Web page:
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Overwhelmed and feeling like I am missing something

Maureen59
Posts: 4
Joined: May 2019

My husband is 63 and was diagnosed with PC in March with a PSA of 408.3 and Gleason 9. It has metastasized to lymph nodes & bones. A colonoscopy is needed because a mass was found during the prostate exam & is scheduled later this month and an appointment with MD Anderson for a second opinion will be after that appointment. His 3rd injection of Firmagon is also this month. After a whirlwind of dr. appointments, I feel like I am missing something, so I am turning to all of you experts for help.  Radiation isn't recommended at this time. Surgery hasn't been discussed, presumably not in the equation. Now what?? 

Georges Calvez
Posts: 171
Joined: Sep 2018

Hi Maureen,

In a case like your husband's radiation and surgery are unlikely to be helpful so the treatment tends to focus on the use of androgen blocking drugs. The first choice is Firmagon or Lupron but there are plenty of others as well.
Each case is different and although the cancer is incurable often it can be controlled for years. One of the things about prostate cancer is that it is a very variable illness with some cases proving a lot more serious than others.

Best wishes,

Georges

Maureen59
Posts: 4
Joined: May 2019

Thanks, Georges!  This diagnosis has rocked our world, that's for sure. It seems hormone therapy is the only option available to him, I just wanted to be sure I am not missing something in all the chaos. 

kidclutch
Posts: 39
Joined: Oct 2017

You are doing the right thing getting a second opinion. Radiation is a possibility in metastatic cases and a good cancer center can discuss that with you— it’s a newer development in metastatic treatment to treat the primary tumor. Best of luck.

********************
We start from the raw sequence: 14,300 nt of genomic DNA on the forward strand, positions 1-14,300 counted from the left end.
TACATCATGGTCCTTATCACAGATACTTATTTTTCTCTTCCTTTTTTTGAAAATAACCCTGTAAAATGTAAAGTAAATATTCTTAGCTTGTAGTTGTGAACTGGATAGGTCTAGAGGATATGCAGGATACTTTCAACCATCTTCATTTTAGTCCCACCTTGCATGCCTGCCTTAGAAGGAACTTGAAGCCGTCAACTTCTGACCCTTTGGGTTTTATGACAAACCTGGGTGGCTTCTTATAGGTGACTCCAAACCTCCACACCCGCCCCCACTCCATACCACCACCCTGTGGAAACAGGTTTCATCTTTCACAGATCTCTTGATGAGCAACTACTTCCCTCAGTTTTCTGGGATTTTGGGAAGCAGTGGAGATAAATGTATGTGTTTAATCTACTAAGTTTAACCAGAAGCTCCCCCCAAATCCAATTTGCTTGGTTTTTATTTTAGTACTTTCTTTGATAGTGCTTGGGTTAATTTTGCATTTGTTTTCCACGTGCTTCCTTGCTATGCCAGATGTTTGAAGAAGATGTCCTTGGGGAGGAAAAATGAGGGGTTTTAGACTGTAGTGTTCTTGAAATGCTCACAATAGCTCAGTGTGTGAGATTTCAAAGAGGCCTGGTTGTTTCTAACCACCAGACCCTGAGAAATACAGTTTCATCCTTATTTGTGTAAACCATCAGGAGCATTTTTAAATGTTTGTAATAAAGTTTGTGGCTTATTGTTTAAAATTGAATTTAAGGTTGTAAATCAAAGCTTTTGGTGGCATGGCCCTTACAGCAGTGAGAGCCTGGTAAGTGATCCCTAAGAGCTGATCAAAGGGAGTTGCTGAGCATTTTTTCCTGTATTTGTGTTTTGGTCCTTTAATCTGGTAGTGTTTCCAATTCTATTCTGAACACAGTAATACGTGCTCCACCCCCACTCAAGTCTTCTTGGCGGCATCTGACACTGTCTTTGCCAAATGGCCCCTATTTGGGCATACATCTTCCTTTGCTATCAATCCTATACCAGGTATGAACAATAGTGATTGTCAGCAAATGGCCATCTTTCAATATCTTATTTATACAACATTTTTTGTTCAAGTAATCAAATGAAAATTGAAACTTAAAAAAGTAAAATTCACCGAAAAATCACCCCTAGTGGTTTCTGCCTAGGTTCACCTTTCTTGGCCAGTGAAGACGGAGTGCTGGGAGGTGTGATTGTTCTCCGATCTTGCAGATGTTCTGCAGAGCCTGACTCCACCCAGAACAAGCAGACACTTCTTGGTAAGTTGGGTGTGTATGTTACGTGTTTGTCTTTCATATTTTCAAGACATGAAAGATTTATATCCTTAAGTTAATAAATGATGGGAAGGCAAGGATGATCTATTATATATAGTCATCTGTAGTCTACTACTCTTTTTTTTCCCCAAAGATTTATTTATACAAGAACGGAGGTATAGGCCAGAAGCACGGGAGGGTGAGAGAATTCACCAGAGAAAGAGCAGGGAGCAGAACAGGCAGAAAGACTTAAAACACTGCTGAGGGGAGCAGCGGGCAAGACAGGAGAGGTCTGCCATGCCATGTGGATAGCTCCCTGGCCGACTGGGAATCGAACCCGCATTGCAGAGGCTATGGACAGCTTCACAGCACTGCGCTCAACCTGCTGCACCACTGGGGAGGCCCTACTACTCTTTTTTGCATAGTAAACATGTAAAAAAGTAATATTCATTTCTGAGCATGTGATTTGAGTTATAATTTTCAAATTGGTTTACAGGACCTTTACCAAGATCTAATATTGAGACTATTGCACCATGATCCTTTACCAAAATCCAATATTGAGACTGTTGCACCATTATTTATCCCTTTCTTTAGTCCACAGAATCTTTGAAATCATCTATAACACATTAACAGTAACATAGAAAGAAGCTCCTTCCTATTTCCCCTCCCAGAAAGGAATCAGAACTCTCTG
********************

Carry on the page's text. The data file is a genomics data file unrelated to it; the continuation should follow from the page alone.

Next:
Maureen59
Posts: 4
Joined: May 2019

Thanks, Kidclutch!  I feel a little better hearing we are heading in the right direction!

Max Former Hodgkins Stage 3's picture
Max Former Hodg...
Posts: 3181
Joined: May 2012

While your husband's specifics indicate aggressive, advanced disease, know that hormonal therapy (HT) routinely lets many men live many years today. We have some here who have lived with metastatic disease 20 years.

You do not yet know the prognosis, or how the HT will effect him.  There is still reason to hope for years of relatively good quality of life for him and you both.

max

Sidtippy2
Posts: 23
Joined: Aug 2018

So sorry you and your husband are going through this.  His case sounds much like my husbands.  My husband's PSA was 1600 when diagnosed, with Gleason of 9, mets to bones, lymph nodes and lungs.  That was 18 months ago and he's going strong.  He has been on Lupron since diagnosed and a couple different hormone therapies.  Is now on a study and is getting Zytiga (hormone) and either Olaparib or placebo.  He feels much better than he did when diagnosed.  PSA has come down dramatically, got as low as 22 last summer, then started goibng up so changed meds.  It's a roller coaster of emotions, that's for sure, but it does get a little easier as you all adjust to the diagnosis.  Best of luck to you.

Maureen59
Posts: 4
Joined: May 2019

Thank you all for yourkind words and suggestions, they are much appreciated and bring a measure of hope for us.

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